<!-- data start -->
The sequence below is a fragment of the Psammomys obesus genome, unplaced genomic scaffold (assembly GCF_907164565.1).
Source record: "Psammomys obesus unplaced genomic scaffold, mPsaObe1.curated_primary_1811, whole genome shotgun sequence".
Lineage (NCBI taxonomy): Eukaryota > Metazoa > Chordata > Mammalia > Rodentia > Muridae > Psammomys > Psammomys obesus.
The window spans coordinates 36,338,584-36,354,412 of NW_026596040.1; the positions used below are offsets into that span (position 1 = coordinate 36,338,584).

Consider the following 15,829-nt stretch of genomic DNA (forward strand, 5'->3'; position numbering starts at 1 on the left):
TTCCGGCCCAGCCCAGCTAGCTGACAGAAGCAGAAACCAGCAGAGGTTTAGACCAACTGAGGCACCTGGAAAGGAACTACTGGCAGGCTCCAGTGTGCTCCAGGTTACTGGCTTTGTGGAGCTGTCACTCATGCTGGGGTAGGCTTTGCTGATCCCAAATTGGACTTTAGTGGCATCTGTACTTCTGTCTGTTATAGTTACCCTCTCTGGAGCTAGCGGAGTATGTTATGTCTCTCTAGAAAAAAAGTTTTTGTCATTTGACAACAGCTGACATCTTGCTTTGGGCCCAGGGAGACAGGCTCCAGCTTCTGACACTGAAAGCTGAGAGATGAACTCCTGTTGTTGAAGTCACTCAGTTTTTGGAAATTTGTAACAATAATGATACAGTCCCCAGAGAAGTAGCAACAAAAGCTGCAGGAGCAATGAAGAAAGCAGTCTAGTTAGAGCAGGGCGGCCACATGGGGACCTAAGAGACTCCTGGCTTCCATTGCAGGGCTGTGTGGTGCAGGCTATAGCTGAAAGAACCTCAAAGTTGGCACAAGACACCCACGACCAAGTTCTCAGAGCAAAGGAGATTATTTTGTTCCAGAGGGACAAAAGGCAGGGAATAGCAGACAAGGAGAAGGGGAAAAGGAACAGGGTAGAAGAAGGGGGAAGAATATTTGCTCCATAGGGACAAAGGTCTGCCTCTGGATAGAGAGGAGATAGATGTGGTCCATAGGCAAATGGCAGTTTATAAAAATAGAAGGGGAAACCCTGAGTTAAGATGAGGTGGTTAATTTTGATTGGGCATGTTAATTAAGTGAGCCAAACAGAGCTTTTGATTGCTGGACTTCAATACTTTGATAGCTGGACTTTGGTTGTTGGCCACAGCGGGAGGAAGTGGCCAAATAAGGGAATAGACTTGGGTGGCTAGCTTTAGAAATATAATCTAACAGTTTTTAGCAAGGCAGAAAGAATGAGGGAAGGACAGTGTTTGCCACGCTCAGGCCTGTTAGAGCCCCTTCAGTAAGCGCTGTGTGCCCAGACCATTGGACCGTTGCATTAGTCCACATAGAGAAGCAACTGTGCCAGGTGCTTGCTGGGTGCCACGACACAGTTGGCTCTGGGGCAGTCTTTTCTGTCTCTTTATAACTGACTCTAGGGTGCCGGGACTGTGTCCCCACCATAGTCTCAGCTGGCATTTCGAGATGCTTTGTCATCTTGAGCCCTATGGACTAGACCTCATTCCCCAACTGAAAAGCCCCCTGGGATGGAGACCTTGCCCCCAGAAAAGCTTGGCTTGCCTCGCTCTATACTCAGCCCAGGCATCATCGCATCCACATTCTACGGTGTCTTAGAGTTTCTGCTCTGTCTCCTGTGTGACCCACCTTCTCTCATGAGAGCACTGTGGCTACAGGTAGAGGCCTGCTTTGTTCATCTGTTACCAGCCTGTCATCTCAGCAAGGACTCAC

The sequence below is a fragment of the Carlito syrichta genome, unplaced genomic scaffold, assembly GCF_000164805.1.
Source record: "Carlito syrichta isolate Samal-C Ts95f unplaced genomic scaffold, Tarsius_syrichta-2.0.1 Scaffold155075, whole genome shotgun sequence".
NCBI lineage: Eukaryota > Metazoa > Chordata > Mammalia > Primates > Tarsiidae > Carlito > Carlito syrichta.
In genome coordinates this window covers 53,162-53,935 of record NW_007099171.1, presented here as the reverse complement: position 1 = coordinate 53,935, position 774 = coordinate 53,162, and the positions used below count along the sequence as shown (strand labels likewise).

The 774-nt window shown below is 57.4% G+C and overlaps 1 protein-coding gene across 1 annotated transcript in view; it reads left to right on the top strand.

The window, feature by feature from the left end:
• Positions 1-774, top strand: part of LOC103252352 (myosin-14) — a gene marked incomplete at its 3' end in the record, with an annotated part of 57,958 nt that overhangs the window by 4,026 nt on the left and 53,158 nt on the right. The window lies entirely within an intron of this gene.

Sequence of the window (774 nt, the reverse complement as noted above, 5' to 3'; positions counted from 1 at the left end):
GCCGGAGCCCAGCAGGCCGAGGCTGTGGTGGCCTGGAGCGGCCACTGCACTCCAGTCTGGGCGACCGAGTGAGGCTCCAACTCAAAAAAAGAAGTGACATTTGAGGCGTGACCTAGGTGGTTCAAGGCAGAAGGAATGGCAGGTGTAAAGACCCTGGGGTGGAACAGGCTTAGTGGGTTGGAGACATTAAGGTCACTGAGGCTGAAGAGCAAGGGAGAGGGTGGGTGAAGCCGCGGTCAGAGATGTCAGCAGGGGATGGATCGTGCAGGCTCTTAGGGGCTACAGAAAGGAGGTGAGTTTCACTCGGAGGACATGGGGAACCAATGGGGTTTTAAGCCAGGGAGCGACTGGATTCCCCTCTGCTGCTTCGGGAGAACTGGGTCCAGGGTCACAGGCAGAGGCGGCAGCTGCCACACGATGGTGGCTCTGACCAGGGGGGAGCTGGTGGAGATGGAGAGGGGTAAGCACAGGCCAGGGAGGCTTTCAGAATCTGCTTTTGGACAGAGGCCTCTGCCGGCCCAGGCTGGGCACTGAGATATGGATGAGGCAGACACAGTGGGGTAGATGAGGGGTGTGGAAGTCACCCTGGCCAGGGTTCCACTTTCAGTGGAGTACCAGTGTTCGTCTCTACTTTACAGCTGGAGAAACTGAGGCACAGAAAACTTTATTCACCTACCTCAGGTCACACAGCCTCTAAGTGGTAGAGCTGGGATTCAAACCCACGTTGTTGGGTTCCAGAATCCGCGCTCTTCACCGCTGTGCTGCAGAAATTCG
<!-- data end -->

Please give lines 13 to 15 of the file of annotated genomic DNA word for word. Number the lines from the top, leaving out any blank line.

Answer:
• Positions 1-774, top strand: part of LOC103252352 (myosin-14) — a gene marked incomplete at its 3' end in the record, with an annotated part of 57,958 nt that overhangs the window by 4,026 nt on the left and 53,158 nt on the right. The window lies entirely within an intron of this gene.

Sequence of the window (774 nt, the reverse complement as noted above, 5' to 3'; positions counted from 1 at the left end):
GCCGGAGCCCAGCAGGCCGAGGCTGTGGTGGCCTGGAGCGGCCACTGCACTCCAGTCTGGGCGACCGAGTGAGGCTCCAACTCAAAAAAAGAAGTGACATTTGAGGCGTGACCTAGGTGGTTCAAGGCAGAAGGAATGGCAGGTGTAAAGACCCTGGGGTGGAACAGGCTTAGTGGGTTGGAGACATTAAGGTCACTGAGGCTGAAGAGCAAGGGAGAGGGTGGGTGAAGCCGCGGTCAGAGATGTCAGCAGGGGATGGATCGTGCAGGCTCTTAGGGGCTACAGAAAGGAGGTGAGTTTCACTCGGAGGACATGGGGAACCAATGGGGTTTTAAGCCAGGGAGCGACTGGATTCCCCTCTGCTGCTTCGGGAGAACTGGGTCCAGGGTCACAGGCAGAGGCGGCAGCTGCCACACGATGGTGGCTCTGACCAGGGGGGAGCTGGTGGAGATGGAGAGGGGTAAGCACAGGCCAGGGAGGCTTTCAGAATCTGCTTTTGGACAGAGGCCTCTGCCGGCCCAGGCTGGGCACTGAGATATGGATGAGGCAGACACAGTGGGGTAGATGAGGGGTGTGGAAGTCACCCTGGCCAGGGTTCCACTTTCAGTGGAGTACCAGTGTTCGTCTCTACTTTACAGCTGGAGAAACTGAGGCACAGAAAACTTTATTCACCTACCTCAGGTCACACAGCCTCTAAGTGGTAGAGCTGGGATTCAAACCCACGTTGTTGGGTTCCAGAATCCGCGCTCTTCACCGCTGTGCTGCAGAAATTCG